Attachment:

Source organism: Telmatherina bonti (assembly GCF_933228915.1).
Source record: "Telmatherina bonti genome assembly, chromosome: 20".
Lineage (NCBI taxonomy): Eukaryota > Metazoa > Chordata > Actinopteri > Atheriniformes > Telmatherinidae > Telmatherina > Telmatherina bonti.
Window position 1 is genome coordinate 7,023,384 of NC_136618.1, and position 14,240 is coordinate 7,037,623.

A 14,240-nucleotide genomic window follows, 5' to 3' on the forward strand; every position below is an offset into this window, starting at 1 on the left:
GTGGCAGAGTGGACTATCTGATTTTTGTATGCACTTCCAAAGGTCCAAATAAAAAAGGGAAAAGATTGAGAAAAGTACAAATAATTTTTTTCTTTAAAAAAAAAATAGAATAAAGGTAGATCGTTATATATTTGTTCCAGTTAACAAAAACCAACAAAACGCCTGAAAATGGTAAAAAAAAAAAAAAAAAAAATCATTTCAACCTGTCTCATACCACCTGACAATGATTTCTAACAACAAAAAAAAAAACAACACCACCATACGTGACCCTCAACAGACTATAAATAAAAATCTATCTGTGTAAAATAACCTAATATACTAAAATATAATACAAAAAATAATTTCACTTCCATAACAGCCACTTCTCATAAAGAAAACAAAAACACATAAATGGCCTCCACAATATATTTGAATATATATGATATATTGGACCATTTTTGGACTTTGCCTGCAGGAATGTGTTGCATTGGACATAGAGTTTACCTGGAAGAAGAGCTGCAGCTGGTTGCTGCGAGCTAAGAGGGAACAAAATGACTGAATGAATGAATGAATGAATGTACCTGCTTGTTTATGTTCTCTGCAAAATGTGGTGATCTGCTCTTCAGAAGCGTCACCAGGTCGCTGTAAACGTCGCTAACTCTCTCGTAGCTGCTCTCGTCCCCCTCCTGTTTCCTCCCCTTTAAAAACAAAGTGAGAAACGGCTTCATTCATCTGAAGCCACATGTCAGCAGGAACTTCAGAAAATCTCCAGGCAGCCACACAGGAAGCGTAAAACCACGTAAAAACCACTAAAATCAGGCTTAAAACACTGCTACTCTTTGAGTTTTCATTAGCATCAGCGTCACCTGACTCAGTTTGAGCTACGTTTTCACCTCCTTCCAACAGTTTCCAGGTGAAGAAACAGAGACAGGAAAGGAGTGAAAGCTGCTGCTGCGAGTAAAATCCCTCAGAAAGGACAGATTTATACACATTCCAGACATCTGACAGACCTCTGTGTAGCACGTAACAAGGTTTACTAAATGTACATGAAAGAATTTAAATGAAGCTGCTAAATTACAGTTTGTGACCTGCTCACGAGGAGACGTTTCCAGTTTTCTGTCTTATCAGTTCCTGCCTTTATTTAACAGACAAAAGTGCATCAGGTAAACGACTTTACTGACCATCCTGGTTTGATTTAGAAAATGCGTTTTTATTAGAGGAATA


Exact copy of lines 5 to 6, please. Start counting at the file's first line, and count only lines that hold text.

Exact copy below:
A 14,240-nucleotide genomic window follows, 5' to 3' on the forward strand; every position below is an offset into this window, starting at 1 on the left:
GTGGCAGAGTGGACTATCTGATTTTTGTATGCACTTCCAAAGGTCCAAATAAAAAAGGGAAAAGATTGAGAAAAGTACAAATAATTTTTTTCTTTAAAAAAAAAATAGAATAAAGGTAGATCGTTATATATTTGTTCCAGTTAACAAAAACCAACAAAACGCCTGAAAATGGTAAAAAAAAAAAAAAAAAAAATCATTTCAACCTGTCTCATACCACCTGACAATGATTTCTAACAACAAAAAAAAAAACAACACCACCATACGTGACCCTCAACAGACTATAAATAAAAATCTATCTGTGTAAAATAACCTAATATACTAAAATATAATACAAAAAATAATTTCACTTCCATAACAGCCACTTCTCATAAAGAAAACAAAAACACATAAATGGCCTCCACAATATATTTGAATATATATGATATATTGGACCATTTTTGGACTTTGCCTGCAGGAATGTGTTGCATTGGACATAGAGTTTACCTGGAAGAAGAGCTGCAGCTGGTTGCTGCGAGCTAAGAGGGAACAAAATGACTGAATGAATGAATGAATGAATGTACCTGCTTGTTTATGTTCTCTGCAAAATGTGGTGATCTGCTCTTCAGAAGCGTCACCAGGTCGCTGTAAACGTCGCTAACTCTCTCGTAGCTGCTCTCGTCCCCCTCCTGTTTCCTCCCCTTTAAAAACAAAGTGAGAAACGGCTTCATTCATCTGAAGCCACATGTCAGCAGGAACTTCAGAAAATCTCCAGGCAGCCACACAGGAAGCGTAAAACCACGTAAAAACCACTAAAATCAGGCTTAAAACACTGCTACTCTTTGAGTTTTCATTAGCATCAGCGTCACCTGACTCAGTTTGAGCTACGTTTTCACCTCCTTCCAACAGTTTCCAGGTGAAGAAACAGAGACAGGAAAGGAGTGAAAGCTGCTGCTGCGAGTAAAATCCCTCAGAAAGGACAGATTTATACACATTCCAGACATCTGACAGACCTCTGTGTAGCACGTAACAAGGTTTACTAAATGTACATGAAAGAATTTAAATGAAGCTGCTAAATTACAGTTTGTGACCTGCTCACGAGGAGACGTTTCCAGTTTTCTGTCTTATCAGTTCCTGCCTTTATTTAACAGACAAAAGTGCATCAGGTAAACGACTTTACTGACCATCCTGGTTTGATTTAGAAAATGCGTTTTTATTAGAGGAATA